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The typical cache-block size (B = about 8 words, more or less) is similar to the typical data-object size. We may expect that an algorithm that fetches one field of an object will probably fetch other fields as well. If x straddles a multiple-of-B boundary, then it occupies portions of two different cache blocks, both of which are likely to be active at the same time. On the other hand, if x does not cross a multiple-of-B boundary, then accessing all the fields of x uses up only one cache block. To improve performance by using the cache effectively, the compiler should arrange that data objects are not unnecessarily split across blocks. There are simple ways to accomplish this:

  1. Allocate objects sequentially; if the next object does not fit in the remaining portion of the current block, skip to the beginning of the next block.

  2. Allocate size-2 objects in one area of memory, all aligned on multiple-of-2 boundaries; size-4 objects in another area, aligned on multiple-of-4 boundaries, and so on. This eliminates block-crossing for many common-sized objects, without wasted space between the objects.

Block alignment can waste some space, leaving unused words at the end of some blocks, as shown in Image 21.3. However, the execution speed may improve; for a given phase of the program, there is a set S of frequently accessed objects, and alignment may reduce the number of cache blocks occupied by S from a number greater than the cache size to a number that fits in the cache.

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Image 21.3: Alignment of data objects (or basic blocks) to avoid crossing cache-block boundaries is often worthwhile, even at the cost of empty space between objects.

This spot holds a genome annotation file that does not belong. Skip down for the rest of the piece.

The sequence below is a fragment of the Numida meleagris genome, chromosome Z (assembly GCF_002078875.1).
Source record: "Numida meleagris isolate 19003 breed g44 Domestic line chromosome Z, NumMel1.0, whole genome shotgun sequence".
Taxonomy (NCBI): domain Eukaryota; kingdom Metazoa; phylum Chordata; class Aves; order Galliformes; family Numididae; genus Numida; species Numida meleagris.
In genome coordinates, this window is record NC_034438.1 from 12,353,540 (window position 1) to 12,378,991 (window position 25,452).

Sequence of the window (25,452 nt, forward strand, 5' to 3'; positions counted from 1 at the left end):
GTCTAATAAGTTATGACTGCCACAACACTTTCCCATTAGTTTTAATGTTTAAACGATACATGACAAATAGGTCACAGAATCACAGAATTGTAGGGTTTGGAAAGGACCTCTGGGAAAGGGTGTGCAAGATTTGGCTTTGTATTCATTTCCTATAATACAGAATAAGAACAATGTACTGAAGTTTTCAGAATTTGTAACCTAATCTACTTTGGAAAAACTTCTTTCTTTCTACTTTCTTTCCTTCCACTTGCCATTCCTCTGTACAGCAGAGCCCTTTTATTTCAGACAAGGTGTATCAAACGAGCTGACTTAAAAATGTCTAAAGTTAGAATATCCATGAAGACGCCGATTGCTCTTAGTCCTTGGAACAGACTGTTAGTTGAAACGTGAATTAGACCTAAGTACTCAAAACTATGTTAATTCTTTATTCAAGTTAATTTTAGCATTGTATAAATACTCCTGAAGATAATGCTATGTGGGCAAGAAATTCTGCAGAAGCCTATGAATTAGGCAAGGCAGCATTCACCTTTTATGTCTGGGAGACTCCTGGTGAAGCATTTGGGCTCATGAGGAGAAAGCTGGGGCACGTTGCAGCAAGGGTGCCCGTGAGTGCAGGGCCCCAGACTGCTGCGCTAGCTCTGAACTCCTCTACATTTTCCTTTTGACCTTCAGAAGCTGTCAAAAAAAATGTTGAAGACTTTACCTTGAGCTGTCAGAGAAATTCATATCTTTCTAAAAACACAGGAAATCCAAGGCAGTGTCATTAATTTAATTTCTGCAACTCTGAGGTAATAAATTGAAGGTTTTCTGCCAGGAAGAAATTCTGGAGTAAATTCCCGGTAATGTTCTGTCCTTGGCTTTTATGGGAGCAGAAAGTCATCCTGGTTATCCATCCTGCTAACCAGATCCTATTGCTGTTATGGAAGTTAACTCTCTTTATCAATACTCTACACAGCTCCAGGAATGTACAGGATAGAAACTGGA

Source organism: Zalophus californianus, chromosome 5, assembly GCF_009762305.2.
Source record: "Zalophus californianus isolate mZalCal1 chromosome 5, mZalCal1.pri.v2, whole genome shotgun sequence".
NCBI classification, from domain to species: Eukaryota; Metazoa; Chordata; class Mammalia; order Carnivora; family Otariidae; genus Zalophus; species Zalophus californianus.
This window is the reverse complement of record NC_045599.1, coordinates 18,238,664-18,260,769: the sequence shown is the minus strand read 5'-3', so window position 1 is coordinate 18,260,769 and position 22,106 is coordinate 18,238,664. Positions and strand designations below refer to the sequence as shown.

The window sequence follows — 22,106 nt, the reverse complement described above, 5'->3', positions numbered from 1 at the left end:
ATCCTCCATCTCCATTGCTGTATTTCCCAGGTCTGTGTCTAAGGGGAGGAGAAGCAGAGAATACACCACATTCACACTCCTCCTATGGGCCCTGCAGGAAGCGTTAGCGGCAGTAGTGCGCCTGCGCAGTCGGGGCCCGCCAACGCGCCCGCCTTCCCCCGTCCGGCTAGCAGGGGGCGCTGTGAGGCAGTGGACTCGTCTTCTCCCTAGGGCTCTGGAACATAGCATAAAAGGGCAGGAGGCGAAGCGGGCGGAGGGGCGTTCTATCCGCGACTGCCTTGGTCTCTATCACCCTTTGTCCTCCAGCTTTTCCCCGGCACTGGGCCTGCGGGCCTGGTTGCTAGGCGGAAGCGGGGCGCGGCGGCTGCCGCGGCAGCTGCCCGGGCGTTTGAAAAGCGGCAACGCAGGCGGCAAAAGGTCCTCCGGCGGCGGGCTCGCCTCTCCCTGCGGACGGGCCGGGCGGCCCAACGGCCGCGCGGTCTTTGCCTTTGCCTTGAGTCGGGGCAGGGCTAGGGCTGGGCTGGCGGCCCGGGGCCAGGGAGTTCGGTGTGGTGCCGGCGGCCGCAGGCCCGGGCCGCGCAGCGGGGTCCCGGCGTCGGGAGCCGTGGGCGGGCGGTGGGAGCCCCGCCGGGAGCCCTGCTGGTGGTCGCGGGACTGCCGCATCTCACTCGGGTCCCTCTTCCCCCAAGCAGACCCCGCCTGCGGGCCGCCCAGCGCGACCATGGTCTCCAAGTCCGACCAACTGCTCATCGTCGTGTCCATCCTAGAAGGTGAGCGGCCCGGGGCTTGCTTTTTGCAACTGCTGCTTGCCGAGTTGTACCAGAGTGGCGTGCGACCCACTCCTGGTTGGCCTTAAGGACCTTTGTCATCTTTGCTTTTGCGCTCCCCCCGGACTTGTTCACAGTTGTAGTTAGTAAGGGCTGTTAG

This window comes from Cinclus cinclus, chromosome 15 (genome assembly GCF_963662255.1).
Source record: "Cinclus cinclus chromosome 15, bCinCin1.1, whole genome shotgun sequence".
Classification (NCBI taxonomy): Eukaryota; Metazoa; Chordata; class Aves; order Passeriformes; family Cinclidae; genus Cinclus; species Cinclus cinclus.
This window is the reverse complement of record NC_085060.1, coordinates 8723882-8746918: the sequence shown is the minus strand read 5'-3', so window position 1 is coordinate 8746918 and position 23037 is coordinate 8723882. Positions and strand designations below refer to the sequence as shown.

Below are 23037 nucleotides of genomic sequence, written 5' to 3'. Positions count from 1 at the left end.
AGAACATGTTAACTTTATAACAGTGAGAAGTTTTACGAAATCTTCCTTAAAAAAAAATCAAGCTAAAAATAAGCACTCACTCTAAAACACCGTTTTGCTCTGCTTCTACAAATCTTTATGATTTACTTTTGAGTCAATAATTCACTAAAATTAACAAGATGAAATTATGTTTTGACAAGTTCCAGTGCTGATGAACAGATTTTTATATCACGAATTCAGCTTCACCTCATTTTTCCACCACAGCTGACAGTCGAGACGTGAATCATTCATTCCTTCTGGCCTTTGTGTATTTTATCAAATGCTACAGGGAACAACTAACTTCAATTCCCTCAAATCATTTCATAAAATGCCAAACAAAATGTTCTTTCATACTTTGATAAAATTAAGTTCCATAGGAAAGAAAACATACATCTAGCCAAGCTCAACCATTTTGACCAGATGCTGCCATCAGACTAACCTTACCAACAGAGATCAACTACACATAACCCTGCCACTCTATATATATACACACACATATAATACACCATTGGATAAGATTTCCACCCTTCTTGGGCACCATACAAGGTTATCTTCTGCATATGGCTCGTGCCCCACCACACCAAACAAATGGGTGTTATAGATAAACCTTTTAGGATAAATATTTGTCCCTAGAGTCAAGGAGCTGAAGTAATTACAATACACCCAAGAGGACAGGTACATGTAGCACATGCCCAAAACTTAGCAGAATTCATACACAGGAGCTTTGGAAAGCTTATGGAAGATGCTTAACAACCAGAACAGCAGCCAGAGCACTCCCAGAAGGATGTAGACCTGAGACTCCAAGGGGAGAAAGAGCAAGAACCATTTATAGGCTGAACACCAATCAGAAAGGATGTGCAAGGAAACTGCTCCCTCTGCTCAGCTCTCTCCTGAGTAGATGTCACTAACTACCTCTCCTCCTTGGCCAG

Alignment can be applied both to global, static data and to heap-allocated data. For global data, the compiler can use assembly-language alignment directives to instruct the linker. For heap-allocated records and objects, it is not the compiler but the memory allocator within the runtime system that must place objects on cache-block boundaries, or otherwise minimize the number of cache-block crossings.


Instruction "objects" (basic blocks) occupy cache blocks just as do data records, and the same considerations of block-crossing and alignment apply to instructions. Aligning the beginning of frequently executed basic blocks on multiple-of-B boundaries increases the number of basic blocks that fit simultaneously in the instruction cache. Infrequently executed instructions should not be placed on the same cache blocks as frequently executed instructions. Consider the program

if x then Q;

where x is rarely true. We could generate code for it in either of the ways shown in Image 21.4; but placing Q out-of-line means that this series of statements (usually) occupies two cache blocks, but placing Q straddling cache blocks between P and R will mean that even in the common case, where Q is not executed, this part of the program will occupy three blocks in the cache.

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Image 21.4: If x is rarely true, basic-block placement (a) will occupy three in-cache blocks, while (b) will usually occupy only two.

On some machines it is particularly important to align the target of a branch instruction on a power-of-2 boundary. A modern processor fetches an aligned block of k (2 or 4 or more) words. If the program branches to some address that is not on a multiple-of-k boundary, then the instruction-fetch is not fetching k useful instructions.

An optimizing compiler should have a basic-block-ordering phase, after instruction selection and register allocation. Trace scheduling (as described in ) can then be used to order a frequently executed path through a contiguous set of cache blocks; in constructing a trace through a conditional branch, it is important to follow the most-likely-taken out-edge, as determined by branch prediction (as described in ).

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